A. The district court erred by ruling that LDEQ had subject matter jurisdiction to review the same subject matter and decide the same issues before the district court in connection with LLA's pending de novo review of LDEQ's 2009 Permit Denial.
B. The district court erred in finding that La. R.S. 30:2014.3 entitled " Review of secretary's public trustee issues, " applies to all issues arising in LDEQ permit proceedings, including the independent statutory mandate that " [p]ermitted capacity shall be considered along with other relevant factors in the permitting of solid waste." La. R.S. 30:2162(B)(2).
C. The district court erred in concluding that all issues arising in the context of LDEQ permit applications are public trustee issues as defined by the Louisiana Constitution and Save Ourselves v. La. Envt'l Control Comm'n, 452 So.2d 1152 (La. 1984).
D. The district court erred in holding that La. R.S. 30:2014.3 requires each person seeking judicial review of an LDEQ permit decision to independently raise during the administrative proceeding each and every issue raised in its Petition for Judicial Review when those issues indisputably are part of the administrative record before LDEQ and indisputably were considered by LDEQ in its Reasons for Decision.
E. The district court erred in finding that the issues raised by a Metro Council member appearing at a public hearing in his official representative capacity cannot later be raised by the City Parish in its appeal.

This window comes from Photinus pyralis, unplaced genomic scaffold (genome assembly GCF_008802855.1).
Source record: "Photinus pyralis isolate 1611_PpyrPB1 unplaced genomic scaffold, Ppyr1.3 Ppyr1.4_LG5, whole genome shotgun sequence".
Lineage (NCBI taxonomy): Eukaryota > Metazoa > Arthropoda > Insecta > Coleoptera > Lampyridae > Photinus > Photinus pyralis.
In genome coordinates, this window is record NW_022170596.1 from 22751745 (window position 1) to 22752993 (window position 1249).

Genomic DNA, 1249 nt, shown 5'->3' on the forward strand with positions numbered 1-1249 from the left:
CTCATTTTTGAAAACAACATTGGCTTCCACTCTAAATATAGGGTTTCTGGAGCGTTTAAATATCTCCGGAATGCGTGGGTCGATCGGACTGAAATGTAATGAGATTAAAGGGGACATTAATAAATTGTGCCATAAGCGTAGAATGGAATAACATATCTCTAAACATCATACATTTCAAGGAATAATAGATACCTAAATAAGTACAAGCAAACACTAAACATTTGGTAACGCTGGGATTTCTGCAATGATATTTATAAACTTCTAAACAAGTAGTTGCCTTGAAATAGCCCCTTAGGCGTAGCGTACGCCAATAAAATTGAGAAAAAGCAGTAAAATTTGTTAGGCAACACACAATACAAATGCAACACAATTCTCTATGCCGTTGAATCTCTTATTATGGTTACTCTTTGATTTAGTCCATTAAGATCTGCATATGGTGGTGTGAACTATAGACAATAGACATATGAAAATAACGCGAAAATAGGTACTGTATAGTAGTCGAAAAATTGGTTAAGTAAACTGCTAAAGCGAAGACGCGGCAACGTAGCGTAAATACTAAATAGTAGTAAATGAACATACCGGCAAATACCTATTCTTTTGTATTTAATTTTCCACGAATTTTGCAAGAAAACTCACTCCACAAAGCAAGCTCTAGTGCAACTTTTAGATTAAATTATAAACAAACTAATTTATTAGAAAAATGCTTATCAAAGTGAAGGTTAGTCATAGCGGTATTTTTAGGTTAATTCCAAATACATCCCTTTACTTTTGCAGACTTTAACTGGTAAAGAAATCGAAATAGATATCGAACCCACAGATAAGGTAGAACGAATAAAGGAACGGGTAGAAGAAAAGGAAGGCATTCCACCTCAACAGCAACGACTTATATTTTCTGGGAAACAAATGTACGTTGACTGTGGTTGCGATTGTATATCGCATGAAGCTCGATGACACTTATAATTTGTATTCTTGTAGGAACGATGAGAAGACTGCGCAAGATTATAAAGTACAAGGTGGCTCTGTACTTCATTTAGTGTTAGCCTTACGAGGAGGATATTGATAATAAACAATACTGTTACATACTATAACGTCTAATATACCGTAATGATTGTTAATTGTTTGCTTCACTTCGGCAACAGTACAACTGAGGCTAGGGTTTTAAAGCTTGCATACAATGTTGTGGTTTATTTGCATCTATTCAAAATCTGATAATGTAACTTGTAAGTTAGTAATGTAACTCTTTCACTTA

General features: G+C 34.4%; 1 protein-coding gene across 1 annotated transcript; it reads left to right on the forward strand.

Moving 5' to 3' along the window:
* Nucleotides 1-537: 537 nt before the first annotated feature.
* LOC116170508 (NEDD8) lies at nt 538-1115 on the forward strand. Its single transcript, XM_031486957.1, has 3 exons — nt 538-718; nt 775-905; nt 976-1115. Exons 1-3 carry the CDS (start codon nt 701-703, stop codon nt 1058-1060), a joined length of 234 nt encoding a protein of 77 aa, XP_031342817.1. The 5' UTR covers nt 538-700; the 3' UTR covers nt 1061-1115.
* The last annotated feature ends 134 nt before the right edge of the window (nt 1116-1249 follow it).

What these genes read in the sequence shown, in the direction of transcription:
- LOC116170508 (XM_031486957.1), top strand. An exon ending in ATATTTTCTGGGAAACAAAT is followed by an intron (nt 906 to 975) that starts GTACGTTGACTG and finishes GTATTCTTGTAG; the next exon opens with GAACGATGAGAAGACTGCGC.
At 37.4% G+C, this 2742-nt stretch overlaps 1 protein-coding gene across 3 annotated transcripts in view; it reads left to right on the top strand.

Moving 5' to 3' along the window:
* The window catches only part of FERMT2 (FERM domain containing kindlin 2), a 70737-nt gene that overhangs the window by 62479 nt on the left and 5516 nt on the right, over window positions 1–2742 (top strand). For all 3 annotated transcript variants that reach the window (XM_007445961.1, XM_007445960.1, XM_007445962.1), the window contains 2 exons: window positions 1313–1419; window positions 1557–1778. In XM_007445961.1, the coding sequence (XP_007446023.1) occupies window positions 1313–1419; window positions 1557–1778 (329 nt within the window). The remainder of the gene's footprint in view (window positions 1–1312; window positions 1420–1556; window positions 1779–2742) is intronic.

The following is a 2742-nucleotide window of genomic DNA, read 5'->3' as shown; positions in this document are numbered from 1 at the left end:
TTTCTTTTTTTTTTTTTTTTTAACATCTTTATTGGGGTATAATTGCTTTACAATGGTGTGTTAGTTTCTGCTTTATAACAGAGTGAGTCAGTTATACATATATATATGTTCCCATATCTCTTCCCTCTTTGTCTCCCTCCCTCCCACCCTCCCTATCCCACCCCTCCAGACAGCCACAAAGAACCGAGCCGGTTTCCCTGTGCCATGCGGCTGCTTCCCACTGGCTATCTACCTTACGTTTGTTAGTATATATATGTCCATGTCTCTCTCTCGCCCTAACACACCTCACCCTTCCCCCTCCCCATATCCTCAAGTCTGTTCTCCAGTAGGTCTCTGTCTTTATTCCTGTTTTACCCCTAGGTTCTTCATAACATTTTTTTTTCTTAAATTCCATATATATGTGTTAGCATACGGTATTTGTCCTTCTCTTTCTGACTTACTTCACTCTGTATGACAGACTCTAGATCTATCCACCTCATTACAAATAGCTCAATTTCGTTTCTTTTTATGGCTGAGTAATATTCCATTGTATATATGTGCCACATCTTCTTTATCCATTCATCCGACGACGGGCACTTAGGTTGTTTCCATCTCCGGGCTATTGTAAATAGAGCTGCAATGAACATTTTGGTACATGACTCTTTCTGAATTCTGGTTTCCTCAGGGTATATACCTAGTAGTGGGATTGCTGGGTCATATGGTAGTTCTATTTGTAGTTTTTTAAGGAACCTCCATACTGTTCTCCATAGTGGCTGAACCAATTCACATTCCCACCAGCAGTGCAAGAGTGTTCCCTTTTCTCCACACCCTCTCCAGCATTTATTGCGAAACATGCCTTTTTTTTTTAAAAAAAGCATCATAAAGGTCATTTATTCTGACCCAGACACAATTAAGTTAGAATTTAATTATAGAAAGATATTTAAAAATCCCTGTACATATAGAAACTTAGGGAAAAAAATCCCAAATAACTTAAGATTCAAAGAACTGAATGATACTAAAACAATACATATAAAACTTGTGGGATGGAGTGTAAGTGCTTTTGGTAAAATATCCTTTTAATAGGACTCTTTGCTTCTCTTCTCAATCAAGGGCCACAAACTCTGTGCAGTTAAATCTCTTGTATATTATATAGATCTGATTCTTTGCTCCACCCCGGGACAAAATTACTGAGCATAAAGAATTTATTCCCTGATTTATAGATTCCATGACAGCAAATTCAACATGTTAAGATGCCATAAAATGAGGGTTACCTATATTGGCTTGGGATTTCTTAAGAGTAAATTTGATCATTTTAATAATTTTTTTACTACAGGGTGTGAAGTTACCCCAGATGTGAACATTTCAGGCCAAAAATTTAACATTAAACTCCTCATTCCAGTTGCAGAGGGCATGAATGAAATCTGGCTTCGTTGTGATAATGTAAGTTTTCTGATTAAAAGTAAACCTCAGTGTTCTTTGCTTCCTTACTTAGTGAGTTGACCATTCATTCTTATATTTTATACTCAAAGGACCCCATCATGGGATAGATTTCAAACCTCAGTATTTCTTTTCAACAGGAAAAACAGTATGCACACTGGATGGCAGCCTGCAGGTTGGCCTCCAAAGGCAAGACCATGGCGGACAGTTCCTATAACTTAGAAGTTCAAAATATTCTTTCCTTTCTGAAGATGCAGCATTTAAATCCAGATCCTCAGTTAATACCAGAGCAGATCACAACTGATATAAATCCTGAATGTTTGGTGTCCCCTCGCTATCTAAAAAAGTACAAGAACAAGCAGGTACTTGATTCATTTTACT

DISCUSSION

Article 9, § 1 of the Louisiana Constitution sets forth the public policy of protecting our natural resources and environment:

The natural resources of the state, including air and water, and the healthful, scenic, historic, and esthetic quality of

Page 18

the environment shall be protected, conserved, and replenished insofar as possible and consistent with the health, safety, and welfare of the people. The legislature shall enact laws to implement this policy.

The LDEQ is the primary agency in the state concerned with environmental protection and regulation and has been explicitly granted jurisdiction over matters affecting the regulation of solid waste disposal. La. [2014 1485 La.App. 1 Cir. 7] R.S. 30:2011(A)(1). The LDEQ Secretary has authority to grant or deny permits. La. R.S. 30:2011(D)(2); Harrelson Materials Mgmt., Inc. v. Louisiana Dep't of Envtl. Quality, 2006-1822 (La.App. 1st Cir. 6/20/07), (unpublished opinion). Under La. R.S. 30:2014(A)(4), the LDEQ Secretary is mandated to act as the primary public trustee of the environment and to consider and follow the will and intent of the Constitution of Louisiana and Louisiana statutory law in making any determination relative to the granting or denying of permits.